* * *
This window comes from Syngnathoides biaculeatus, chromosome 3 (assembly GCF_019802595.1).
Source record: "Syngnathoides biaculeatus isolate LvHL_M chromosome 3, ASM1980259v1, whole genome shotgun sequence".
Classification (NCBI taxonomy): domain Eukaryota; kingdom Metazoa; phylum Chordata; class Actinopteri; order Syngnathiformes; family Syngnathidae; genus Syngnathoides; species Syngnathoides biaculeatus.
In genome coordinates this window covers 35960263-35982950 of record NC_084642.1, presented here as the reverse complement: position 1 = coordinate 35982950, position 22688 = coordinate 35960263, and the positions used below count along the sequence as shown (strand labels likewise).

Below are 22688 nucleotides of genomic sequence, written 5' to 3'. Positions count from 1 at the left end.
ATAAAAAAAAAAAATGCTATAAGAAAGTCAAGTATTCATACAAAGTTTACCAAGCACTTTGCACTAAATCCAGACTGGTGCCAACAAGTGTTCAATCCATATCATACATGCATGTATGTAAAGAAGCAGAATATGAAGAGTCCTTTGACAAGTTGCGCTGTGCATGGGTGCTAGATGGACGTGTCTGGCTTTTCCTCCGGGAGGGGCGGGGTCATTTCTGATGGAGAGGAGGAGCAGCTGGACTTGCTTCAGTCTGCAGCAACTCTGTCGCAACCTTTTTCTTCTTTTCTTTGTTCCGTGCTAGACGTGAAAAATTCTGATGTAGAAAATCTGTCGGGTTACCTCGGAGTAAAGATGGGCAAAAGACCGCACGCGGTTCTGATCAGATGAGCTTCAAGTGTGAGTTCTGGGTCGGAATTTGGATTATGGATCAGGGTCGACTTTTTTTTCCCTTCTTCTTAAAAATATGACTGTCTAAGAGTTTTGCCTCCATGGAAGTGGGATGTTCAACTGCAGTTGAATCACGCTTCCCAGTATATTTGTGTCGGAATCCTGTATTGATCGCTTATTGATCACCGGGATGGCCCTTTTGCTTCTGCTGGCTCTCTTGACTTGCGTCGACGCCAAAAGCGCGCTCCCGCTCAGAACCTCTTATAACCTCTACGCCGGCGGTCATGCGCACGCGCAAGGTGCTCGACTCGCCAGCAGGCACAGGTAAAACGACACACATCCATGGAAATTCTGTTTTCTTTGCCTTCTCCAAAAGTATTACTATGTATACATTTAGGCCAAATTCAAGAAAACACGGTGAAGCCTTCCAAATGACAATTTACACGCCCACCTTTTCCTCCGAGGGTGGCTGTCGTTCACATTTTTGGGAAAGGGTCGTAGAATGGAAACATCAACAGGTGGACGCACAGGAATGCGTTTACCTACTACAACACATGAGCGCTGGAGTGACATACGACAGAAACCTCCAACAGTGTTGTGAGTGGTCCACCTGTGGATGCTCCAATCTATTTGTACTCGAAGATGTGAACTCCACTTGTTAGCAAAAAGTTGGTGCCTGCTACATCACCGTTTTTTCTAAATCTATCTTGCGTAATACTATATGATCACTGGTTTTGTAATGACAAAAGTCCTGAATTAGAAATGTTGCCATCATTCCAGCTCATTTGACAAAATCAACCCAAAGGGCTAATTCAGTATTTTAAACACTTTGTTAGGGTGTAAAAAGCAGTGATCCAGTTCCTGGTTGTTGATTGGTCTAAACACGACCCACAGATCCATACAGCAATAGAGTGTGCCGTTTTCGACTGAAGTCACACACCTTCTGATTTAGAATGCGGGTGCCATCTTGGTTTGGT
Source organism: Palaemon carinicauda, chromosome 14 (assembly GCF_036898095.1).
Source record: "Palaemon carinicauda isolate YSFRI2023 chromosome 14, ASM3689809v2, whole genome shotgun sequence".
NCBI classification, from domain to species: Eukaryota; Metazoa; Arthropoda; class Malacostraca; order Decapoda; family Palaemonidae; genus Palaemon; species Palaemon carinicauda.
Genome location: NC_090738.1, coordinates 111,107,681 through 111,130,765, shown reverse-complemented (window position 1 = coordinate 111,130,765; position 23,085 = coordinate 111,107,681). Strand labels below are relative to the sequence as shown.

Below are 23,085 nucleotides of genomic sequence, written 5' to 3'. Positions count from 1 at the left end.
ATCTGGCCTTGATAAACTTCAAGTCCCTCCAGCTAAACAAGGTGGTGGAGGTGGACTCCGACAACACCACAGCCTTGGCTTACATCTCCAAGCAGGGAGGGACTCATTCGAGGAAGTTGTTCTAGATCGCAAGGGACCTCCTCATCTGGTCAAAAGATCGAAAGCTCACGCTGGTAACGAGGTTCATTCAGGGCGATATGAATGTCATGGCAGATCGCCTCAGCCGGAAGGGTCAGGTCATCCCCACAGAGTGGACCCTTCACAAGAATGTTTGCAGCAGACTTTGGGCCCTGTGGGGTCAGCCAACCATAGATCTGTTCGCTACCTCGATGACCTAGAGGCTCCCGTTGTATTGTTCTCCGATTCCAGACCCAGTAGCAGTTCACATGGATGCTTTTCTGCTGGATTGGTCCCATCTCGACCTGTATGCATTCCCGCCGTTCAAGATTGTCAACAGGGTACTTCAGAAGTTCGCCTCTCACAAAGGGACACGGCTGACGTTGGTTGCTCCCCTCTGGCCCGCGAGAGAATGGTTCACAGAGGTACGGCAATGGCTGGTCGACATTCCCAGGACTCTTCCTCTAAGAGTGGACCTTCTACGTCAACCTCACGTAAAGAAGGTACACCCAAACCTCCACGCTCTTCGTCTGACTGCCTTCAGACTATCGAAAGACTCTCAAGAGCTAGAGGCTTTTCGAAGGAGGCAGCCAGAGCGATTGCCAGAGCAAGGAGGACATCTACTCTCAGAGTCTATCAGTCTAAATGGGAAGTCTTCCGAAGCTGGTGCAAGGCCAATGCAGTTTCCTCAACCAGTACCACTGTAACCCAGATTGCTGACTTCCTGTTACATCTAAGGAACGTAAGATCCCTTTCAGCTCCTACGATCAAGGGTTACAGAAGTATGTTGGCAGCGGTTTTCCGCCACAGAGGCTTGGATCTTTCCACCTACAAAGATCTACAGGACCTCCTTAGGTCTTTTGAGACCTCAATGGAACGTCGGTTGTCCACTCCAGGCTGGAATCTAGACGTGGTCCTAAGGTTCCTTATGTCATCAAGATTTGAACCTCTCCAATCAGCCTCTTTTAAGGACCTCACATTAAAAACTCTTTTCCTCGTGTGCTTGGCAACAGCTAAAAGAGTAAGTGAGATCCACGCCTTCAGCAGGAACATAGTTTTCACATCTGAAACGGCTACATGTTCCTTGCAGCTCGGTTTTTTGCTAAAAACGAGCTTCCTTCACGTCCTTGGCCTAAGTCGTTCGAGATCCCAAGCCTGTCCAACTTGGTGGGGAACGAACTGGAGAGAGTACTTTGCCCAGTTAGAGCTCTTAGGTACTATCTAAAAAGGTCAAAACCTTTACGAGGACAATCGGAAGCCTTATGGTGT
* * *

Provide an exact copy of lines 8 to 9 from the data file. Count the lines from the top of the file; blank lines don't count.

Source record: "Palaemon carinicauda isolate YSFRI2023 chromosome 14, ASM3689809v2, whole genome shotgun sequence".
NCBI classification, from domain to species: Eukaryota; Metazoa; Arthropoda; class Malacostraca; order Decapoda; family Palaemonidae; genus Palaemon; species Palaemon carinicauda.